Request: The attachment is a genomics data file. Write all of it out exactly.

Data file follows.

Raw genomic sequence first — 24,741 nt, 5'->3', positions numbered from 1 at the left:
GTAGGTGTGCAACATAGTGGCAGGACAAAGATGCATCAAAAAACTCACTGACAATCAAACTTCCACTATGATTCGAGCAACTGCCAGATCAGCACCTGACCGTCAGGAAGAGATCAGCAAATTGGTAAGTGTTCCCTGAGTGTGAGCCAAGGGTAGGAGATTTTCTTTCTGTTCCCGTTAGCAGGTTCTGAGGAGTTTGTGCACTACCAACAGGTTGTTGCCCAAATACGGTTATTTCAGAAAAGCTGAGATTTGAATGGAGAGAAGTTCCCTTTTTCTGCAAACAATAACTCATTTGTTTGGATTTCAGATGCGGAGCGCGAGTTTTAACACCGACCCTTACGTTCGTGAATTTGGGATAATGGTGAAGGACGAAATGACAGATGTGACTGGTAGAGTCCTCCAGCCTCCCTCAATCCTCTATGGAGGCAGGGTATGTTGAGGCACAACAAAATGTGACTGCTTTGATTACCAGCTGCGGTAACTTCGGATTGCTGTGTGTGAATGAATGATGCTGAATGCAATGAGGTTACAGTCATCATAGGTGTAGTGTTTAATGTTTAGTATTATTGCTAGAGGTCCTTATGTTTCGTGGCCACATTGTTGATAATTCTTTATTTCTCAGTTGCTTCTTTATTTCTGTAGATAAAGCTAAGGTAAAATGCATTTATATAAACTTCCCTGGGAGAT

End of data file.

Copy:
Raw genomic sequence first — 24,741 nt, 5'->3', positions numbered from 1 at the left:
GTAGGTGTGCAACATAGTGGCAGGACAAAGATGCATCAAAAAACTCACTGACAATCAAACTTCCACTATGATTCGAGCAACTGCCAGATCAGCACCTGACCGTCAGGAAGAGATCAGCAAATTGGTAAGTGTTCCCTGAGTGTGAGCCAAGGGTAGGAGATTTTCTTTCTGTTCCCGTTAGCAGGTTCTGAGGAGTTTGTGCACTACCAACAGGTTGTTGCCCAAATACGGTTATTTCAGAAAAGCTGAGATTTGAATGGAGAGAAGTTCCCTTTTTCTGCAAACAATAACTCATTTGTTTGGATTTCAGATGCGGAGCGCGAGTTTTAACACCGACCCTTACGTTCGTGAATTTGGGATAATGGTGAAGGACGAAATGACAGATGTGACTGGTAGAGTCCTCCAGCCTCCCTCAATCCTCTATGGAGGCAGGGTATGTTGAGGCACAACAAAATGTGACTGCTTTGATTACCAGCTGCGGTAACTTCGGATTGCTGTGTGTGAATGAATGATGCTGAATGCAATGAGGTTACAGTCATCATAGGTGTAGTGTTTAATGTTTAGTATTATTGCTAGAGGTCCTTATGTTTCGTGGCCACATTGTTGATAATTCTTTATTTCTCAGTTGCTTCTTTATTTCTGTAGATAAAGCTAAGGTAAAATGCATTTATATAAACTTCCCTGGGAGAT